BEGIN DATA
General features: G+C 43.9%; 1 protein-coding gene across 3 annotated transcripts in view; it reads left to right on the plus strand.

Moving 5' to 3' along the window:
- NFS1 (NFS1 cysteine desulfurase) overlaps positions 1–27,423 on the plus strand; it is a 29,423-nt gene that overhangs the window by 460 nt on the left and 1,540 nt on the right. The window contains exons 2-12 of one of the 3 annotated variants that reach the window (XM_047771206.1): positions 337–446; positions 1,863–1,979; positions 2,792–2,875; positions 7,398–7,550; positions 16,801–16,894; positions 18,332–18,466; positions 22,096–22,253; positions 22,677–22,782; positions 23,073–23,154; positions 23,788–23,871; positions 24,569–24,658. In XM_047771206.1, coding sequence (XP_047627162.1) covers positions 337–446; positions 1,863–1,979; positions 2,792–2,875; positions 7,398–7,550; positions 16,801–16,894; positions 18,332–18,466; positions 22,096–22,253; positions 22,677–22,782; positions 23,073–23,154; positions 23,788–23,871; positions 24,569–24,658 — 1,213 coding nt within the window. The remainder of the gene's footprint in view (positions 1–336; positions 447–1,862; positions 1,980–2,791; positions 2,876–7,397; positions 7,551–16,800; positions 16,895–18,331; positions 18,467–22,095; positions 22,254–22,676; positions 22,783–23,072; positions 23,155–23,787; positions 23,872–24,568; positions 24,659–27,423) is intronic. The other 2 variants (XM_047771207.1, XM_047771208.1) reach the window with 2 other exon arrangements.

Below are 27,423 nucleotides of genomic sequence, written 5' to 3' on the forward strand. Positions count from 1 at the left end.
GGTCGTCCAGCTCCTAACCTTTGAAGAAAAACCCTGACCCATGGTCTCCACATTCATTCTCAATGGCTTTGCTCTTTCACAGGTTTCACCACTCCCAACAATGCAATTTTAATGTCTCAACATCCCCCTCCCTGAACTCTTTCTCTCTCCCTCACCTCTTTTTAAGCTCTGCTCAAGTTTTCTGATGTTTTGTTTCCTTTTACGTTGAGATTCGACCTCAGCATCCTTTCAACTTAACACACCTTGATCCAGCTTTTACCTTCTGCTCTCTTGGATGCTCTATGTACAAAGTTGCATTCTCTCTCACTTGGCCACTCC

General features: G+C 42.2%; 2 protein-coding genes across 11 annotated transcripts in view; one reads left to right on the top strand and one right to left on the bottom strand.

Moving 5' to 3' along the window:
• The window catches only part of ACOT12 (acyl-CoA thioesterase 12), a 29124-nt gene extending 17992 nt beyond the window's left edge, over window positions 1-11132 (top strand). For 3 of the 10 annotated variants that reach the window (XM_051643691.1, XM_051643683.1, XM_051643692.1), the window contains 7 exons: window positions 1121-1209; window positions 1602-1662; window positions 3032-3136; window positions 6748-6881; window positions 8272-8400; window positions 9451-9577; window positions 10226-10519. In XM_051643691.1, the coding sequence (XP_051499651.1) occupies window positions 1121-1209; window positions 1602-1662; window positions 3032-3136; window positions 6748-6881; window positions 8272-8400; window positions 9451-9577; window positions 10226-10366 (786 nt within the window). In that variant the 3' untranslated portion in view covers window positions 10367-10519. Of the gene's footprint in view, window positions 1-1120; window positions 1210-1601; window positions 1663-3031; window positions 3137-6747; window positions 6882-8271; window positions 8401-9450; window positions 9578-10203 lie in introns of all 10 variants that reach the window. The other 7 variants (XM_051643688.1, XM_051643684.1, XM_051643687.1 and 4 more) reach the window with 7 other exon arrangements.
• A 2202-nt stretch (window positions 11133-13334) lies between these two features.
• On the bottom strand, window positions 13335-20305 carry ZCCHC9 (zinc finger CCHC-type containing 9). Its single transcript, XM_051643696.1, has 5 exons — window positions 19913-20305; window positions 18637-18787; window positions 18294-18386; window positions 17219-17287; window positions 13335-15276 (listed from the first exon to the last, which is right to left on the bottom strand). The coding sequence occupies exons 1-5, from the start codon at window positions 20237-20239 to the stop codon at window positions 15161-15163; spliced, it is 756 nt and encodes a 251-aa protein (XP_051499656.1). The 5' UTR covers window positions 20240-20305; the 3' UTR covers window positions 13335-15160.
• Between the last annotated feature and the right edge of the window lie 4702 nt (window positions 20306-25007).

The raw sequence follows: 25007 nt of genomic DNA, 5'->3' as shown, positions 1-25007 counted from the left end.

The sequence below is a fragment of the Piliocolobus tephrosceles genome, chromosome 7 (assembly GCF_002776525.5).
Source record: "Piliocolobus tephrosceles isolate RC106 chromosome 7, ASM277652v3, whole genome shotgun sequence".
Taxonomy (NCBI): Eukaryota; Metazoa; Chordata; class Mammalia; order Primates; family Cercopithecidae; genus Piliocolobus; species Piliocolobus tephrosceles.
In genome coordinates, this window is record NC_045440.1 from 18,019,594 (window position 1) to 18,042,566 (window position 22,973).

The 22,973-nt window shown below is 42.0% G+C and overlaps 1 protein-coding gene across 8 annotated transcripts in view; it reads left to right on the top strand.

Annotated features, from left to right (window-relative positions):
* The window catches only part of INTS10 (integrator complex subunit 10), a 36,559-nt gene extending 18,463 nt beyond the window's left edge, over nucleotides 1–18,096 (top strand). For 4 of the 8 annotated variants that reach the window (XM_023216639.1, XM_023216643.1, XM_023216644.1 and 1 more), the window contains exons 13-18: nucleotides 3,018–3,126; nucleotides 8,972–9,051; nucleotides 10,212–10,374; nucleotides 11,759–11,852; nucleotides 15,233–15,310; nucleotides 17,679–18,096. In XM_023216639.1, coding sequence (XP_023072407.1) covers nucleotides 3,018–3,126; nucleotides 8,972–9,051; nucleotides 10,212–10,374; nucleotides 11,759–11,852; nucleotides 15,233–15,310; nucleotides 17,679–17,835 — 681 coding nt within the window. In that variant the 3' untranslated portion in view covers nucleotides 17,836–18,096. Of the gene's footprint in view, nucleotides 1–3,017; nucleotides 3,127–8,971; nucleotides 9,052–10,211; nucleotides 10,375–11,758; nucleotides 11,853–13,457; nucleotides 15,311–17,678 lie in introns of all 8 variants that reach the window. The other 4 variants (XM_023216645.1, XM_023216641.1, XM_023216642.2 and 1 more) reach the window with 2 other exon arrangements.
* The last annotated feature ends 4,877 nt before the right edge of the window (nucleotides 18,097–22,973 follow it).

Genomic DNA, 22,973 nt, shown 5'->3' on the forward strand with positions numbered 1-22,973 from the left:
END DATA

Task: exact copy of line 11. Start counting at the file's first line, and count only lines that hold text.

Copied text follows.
• Between the last annotated feature and the right edge of the window lie 4702 nt (window positions 20306-25007).